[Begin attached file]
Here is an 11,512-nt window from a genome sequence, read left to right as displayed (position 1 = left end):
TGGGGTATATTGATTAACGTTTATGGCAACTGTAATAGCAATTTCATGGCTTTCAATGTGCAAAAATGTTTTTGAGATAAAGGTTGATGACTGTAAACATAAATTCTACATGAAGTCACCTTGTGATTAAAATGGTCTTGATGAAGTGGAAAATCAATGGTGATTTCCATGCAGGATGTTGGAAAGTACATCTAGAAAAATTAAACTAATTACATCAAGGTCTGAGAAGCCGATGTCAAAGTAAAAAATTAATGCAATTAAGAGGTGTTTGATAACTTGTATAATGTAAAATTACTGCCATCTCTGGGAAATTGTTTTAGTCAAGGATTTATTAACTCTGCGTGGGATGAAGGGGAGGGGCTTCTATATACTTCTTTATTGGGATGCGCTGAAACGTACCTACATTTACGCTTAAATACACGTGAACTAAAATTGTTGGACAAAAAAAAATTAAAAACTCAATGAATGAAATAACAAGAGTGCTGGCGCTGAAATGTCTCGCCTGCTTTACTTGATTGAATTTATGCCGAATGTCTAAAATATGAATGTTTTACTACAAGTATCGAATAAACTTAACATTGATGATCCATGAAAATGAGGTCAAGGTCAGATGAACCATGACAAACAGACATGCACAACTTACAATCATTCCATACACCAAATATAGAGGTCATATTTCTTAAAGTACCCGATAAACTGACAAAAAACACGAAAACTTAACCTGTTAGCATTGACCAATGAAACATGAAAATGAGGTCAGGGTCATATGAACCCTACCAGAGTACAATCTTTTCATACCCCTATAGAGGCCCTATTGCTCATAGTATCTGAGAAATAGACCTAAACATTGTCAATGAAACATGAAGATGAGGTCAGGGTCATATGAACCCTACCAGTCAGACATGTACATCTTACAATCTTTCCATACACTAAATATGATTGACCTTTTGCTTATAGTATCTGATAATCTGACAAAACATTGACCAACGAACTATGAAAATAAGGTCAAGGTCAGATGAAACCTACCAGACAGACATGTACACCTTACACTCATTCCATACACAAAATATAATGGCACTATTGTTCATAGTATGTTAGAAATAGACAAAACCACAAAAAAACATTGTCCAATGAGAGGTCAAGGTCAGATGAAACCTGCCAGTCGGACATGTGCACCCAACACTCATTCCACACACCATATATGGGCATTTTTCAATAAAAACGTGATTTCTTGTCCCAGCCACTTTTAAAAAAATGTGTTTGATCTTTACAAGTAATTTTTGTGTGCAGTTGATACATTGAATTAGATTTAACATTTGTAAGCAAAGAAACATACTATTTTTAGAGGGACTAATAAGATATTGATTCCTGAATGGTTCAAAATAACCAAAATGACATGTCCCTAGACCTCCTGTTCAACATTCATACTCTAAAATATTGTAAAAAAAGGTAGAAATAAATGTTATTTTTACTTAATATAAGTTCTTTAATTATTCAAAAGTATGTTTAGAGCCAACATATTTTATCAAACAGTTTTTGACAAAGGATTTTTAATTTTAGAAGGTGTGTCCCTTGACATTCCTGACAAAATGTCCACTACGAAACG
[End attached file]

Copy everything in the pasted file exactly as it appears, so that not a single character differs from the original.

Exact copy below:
Here is an 11,512-nt window from a genome sequence, read left to right as displayed (position 1 = left end):
TGGGGTATATTGATTAACGTTTATGGCAACTGTAATAGCAATTTCATGGCTTTCAATGTGCAAAAATGTTTTTGAGATAAAGGTTGATGACTGTAAACATAAATTCTACATGAAGTCACCTTGTGATTAAAATGGTCTTGATGAAGTGGAAAATCAATGGTGATTTCCATGCAGGATGTTGGAAAGTACATCTAGAAAAATTAAACTAATTACATCAAGGTCTGAGAAGCCGATGTCAAAGTAAAAAATTAATGCAATTAAGAGGTGTTTGATAACTTGTATAATGTAAAATTACTGCCATCTCTGGGAAATTGTTTTAGTCAAGGATTTATTAACTCTGCGTGGGATGAAGGGGAGGGGCTTCTATATACTTCTTTATTGGGATGCGCTGAAACGTACCTACATTTACGCTTAAATACACGTGAACTAAAATTGTTGGACAAAAAAAAATTAAAAACTCAATGAATGAAATAACAAGAGTGCTGGCGCTGAAATGTCTCGCCTGCTTTACTTGATTGAATTTATGCCGAATGTCTAAAATATGAATGTTTTACTACAAGTATCGAATAAACTTAACATTGATGATCCATGAAAATGAGGTCAAGGTCAGATGAACCATGACAAACAGACATGCACAACTTACAATCATTCCATACACCAAATATAGAGGTCATATTTCTTAAAGTACCCGATAAACTGACAAAAAACACGAAAACTTAACCTGTTAGCATTGACCAATGAAACATGAAAATGAGGTCAGGGTCATATGAACCCTACCAGAGTACAATCTTTTCATACCCCTATAGAGGCCCTATTGCTCATAGTATCTGAGAAATAGACCTAAACATTGTCAATGAAACATGAAGATGAGGTCAGGGTCATATGAACCCTACCAGTCAGACATGTACATCTTACAATCTTTCCATACACTAAATATGATTGACCTTTTGCTTATAGTATCTGATAATCTGACAAAACATTGACCAACGAACTATGAAAATAAGGTCAAGGTCAGATGAAACCTACCAGACAGACATGTACACCTTACACTCATTCCATACACAAAATATAATGGCACTATTGTTCATAGTATGTTAGAAATAGACAAAACCACAAAAAAACATTGTCCAATGAGAGGTCAAGGTCAGATGAAACCTGCCAGTCGGACATGTGCACCCAACACTCATTCCACACACCATATATGGGCATTTTTCAATAAAAACGTGATTTCTTGTCCCAGCCACTTTTAAAAAAATGTGTTTGATCTTTACAAGTAATTTTTGTGTGCAGTTGATACATTGAATTAGATTTAACATTTGTAAGCAAAGAAACATACTATTTTTAGAGGGACTAATAAGATATTGATTCCTGAATGGTTCAAAATAACCAAAATGACATGTCCCTAGACCTCCTGTTCAACATTCATACTCTAAAATATTGTAAAAAAAGGTAGAAATAAATGTTATTTTTACTTAATATAAGTTCTTTAATTATTCAAAAGTATGTTTAGAGCCAACATATTTTATCAAACAGTTTTTGACAAAGGATTTTTAATTTTAGAAGGTGTGTCCCTTGACATTCCTGACAAAATGTCCACTACGAAACG